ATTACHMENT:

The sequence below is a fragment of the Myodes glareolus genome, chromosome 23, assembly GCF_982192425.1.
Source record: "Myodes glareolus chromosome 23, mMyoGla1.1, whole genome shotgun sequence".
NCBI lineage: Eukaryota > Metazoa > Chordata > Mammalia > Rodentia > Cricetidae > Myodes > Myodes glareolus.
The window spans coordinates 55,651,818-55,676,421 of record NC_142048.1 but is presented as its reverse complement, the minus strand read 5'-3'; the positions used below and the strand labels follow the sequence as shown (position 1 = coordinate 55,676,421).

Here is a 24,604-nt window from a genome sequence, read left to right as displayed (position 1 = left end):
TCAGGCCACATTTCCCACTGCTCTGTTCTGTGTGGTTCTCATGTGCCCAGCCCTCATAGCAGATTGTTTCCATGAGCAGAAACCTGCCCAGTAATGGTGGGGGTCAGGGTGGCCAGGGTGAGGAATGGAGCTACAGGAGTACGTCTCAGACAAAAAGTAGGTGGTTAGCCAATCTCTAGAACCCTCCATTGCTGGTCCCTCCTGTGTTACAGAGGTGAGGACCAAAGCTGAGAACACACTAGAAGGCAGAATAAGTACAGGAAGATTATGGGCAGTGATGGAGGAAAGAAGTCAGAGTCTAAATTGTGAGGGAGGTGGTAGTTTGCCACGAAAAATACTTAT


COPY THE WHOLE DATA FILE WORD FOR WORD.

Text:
The sequence below is a fragment of the Myodes glareolus genome, chromosome 23, assembly GCF_982192425.1.
Source record: "Myodes glareolus chromosome 23, mMyoGla1.1, whole genome shotgun sequence".
NCBI lineage: Eukaryota > Metazoa > Chordata > Mammalia > Rodentia > Cricetidae > Myodes > Myodes glareolus.
The window spans coordinates 55,651,818-55,676,421 of record NC_142048.1 but is presented as its reverse complement, the minus strand read 5'-3'; the positions used below and the strand labels follow the sequence as shown (position 1 = coordinate 55,676,421).

Here is a 24,604-nt window from a genome sequence, read left to right as displayed (position 1 = left end):
TCAGGCCACATTTCCCACTGCTCTGTTCTGTGTGGTTCTCATGTGCCCAGCCCTCATAGCAGATTGTTTCCATGAGCAGAAACCTGCCCAGTAATGGTGGGGGTCAGGGTGGCCAGGGTGAGGAATGGAGCTACAGGAGTACGTCTCAGACAAAAAGTAGGTGGTTAGCCAATCTCTAGAACCCTCCATTGCTGGTCCCTCCTGTGTTACAGAGGTGAGGACCAAAGCTGAGAACACACTAGAAGGCAGAATAAGTACAGGAAGATTATGGGCAGTGATGGAGGAAAGAAGTCAGAGTCTAAATTGTGAGGGAGGTGGTAGTTTGCCACGAAAAATACTTAT